2013: A Retail Odyssey

In 2013, retailers will be faced with many challenges, and one that is sure to dominate discussions in the year ahead is technology. From mobile payments to theft deterrents to tools for driving customer loyalty, technology figures prominently in the retail environment in 2013 and beyond. This, combined with economic uncertainty, underlies the growing need for retailers to step up efforts to gain a competitive edge and drive customer loyalty while protecting their bottom line from loss as a result of theft. Pick up any newspaper, or, as is more likely, click through the headlines online, and it is virtually guaranteed that mobility is among the day’s hot topics. Retail technologies, including mobile payments, are developing so quickly, in fact, that Retail Systems Research (RSR) declares that, “2013 promises to be the most disruptive year yet for consumer payment options.” Retailers, RSR says, are at risk of being rendered irrelevant if they are unable to keep up with technology.

Investments in mobile retail technology in 2013 will include mobile POS, development and widespread adoption of loyalty applications, and employees armed with mobile devices and capabilities to enhance the customer experience by offering on-the-spot inventory status and in-aisle payments. Of course, with the adoption of mobility in retail comes the need to ensure data is secure at the point of sale and well beyond. Retailers will increasingly face the challenge of driving customers to stores and creating customer experiences that bring them back time and again. To this end, technology will be essential in 2013, and retailers simply cannot afford to be left behind. Now is the time to determine what is necessary and feasible for your operation. Equally important is the need to protect the bottom line from losses due to organized retail crime (ORC), shoplifting and employee theft.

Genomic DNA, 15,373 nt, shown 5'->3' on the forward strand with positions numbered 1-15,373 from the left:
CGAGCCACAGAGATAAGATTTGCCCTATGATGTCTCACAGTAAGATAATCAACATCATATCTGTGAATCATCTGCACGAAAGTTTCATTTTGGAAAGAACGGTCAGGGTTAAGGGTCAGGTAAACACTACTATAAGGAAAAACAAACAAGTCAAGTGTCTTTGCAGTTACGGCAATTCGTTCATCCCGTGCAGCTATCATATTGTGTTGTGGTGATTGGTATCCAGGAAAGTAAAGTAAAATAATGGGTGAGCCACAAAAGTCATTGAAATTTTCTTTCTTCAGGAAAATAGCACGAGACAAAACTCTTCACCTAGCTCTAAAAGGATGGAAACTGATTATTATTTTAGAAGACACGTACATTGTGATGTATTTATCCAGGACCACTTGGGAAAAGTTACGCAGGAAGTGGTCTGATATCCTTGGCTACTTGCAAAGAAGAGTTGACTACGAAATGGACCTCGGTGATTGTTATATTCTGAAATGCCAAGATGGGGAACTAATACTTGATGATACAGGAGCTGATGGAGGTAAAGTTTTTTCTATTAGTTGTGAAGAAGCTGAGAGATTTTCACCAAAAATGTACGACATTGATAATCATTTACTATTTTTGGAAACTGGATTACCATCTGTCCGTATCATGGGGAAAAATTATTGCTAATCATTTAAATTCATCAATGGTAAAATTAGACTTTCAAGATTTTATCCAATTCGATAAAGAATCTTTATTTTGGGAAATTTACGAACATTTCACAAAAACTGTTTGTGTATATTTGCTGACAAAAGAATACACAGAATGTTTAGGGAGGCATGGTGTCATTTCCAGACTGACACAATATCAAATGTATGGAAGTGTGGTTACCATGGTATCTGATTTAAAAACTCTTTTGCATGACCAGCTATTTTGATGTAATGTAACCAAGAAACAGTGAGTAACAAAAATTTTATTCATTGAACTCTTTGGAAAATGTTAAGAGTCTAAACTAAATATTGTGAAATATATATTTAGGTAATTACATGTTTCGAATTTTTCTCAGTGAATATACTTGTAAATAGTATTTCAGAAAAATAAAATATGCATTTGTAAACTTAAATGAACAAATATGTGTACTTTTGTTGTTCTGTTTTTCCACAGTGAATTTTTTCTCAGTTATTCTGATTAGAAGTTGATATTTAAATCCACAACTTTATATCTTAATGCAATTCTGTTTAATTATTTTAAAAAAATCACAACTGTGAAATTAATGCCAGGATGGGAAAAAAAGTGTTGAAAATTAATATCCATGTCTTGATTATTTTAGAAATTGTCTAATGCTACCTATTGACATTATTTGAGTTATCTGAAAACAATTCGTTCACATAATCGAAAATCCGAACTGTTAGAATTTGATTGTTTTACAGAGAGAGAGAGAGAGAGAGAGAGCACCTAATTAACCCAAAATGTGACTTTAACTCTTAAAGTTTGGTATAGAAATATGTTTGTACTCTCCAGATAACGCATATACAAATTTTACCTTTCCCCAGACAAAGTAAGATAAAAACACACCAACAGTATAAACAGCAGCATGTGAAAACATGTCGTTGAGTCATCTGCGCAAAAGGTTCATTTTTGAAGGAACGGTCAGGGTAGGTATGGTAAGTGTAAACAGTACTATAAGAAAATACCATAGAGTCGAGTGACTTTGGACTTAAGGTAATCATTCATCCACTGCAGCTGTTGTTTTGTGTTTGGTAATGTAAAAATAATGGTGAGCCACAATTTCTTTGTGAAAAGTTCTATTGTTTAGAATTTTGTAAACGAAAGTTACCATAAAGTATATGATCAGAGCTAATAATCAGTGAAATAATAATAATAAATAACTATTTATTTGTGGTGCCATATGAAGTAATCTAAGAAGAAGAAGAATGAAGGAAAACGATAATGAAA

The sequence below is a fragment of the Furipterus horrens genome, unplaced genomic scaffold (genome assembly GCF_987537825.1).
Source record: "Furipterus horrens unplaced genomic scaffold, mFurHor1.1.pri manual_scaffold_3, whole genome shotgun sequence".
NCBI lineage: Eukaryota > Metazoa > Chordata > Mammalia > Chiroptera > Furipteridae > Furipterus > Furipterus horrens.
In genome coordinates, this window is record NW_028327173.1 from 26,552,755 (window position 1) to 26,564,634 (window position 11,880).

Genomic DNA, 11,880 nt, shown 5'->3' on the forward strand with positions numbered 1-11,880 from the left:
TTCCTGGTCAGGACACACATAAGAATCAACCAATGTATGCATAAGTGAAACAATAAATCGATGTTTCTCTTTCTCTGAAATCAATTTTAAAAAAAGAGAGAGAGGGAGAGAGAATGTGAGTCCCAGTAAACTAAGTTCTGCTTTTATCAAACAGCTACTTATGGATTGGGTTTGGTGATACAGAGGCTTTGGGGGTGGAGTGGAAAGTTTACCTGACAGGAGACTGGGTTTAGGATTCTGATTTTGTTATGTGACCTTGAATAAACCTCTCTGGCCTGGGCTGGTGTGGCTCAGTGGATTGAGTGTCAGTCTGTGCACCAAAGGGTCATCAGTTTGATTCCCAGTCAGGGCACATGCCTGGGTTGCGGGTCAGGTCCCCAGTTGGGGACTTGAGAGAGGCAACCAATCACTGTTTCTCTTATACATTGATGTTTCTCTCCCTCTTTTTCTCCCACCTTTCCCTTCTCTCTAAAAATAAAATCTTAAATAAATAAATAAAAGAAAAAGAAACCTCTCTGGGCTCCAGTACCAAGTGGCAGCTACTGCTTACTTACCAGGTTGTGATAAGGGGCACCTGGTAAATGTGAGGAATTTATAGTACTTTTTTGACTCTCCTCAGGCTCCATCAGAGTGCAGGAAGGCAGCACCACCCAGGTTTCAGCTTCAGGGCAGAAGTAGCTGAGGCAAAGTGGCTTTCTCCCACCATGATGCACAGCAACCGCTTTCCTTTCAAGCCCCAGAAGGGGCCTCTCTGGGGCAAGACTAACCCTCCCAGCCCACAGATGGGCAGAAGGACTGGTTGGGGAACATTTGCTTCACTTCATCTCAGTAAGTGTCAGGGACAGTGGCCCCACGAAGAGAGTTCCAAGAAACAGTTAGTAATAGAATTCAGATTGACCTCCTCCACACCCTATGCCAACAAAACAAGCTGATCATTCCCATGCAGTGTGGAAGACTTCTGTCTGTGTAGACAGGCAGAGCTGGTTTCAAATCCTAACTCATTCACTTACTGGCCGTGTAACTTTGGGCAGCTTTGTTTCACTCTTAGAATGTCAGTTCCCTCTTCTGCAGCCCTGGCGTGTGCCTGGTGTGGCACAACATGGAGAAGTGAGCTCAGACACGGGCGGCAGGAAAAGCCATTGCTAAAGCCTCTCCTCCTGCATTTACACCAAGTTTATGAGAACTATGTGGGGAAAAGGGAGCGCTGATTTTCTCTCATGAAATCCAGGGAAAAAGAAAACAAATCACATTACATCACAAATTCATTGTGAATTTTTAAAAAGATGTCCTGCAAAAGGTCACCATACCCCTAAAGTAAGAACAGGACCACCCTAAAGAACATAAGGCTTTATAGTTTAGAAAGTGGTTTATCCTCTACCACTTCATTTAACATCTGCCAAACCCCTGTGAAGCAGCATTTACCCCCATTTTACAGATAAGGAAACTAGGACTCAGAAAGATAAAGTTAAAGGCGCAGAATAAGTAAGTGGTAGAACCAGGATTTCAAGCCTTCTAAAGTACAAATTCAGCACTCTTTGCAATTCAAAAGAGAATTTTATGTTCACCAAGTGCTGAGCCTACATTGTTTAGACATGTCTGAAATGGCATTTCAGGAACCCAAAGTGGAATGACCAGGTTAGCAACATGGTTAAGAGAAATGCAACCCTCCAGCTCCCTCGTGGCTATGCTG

According to the National Retail Security Survey, shrink cost retailers more than $34 billion in 2011, with shoplifting accounting for over one-third of losses and employee theft making up a hefty 43.9 percent, or just over $15 billion. There is growing evidence that retailers are increasing their focus and spending on loss prevention technologies to prevent theft and drive down shrink rates. Some examples of the technologies currently being used to fight theft include video surveillance and video analytics and monitoring, RFID, electronic article surveillance (EAS) and intrusion detection. Given the current economic climate, now is the time for retailers to build upon these efforts to combat theft. In fact, retailers will need to find more innovative ways to address loss as a result of theft in 2013. Networked video, for example, can send and receive data via the IP network, so images can be accessed anywhere, any time. They can be shared with management, team members or law enforcement, enabling immediate response to issues. Place them at the point of sale and throughout the store to monitor customer as well as employee activity.

While it is common practice to keep high-value items behind glass, out of reach or in unwieldy packaging, this can be frustrating for shoppers and often leads to abandoned purchases. Shelf-mounted cameras, however, are a highly effective alternative in areas with high-risk products that are often targeted by shoplifters and ORC groups. Small and versatile, they can be placed where thieves can see them so they know they are being watched. If this fails to deter would-be shoplifters, the cameras provide clear images and face shots. As helpful as these advancements can be, however, it is often true that the most traditional methods are the most effective. Tasking more employees with maintaining a physical presence on the floor can reduce the need for protective devices to deter theft. Not only does this enhance the customer experience, it increases thieves’ awareness that their activities are being observed. This, in combination with investments in security technologies, can help reduce incidents of theft and loss.

Looking ahead, there is no need for a crystal ball when it comes to retail as uncertainties abound. One thing that is certain is a growing dependence on technology. In the coming year, retailers must adapt or risk falling behind their competitors who embrace technology to enhance the customer experience and strengthen the bottom line.

Andrew Wren is CEO of Wren Solutions, a loss prevention technology provider helping leading retailers reduce loss and increase profits. Wren is responsible for corporate and product strategy, leveraging his more than two decades of security technology expertise. To learn more about Wren Solutions, visit www.wrensolutions.com.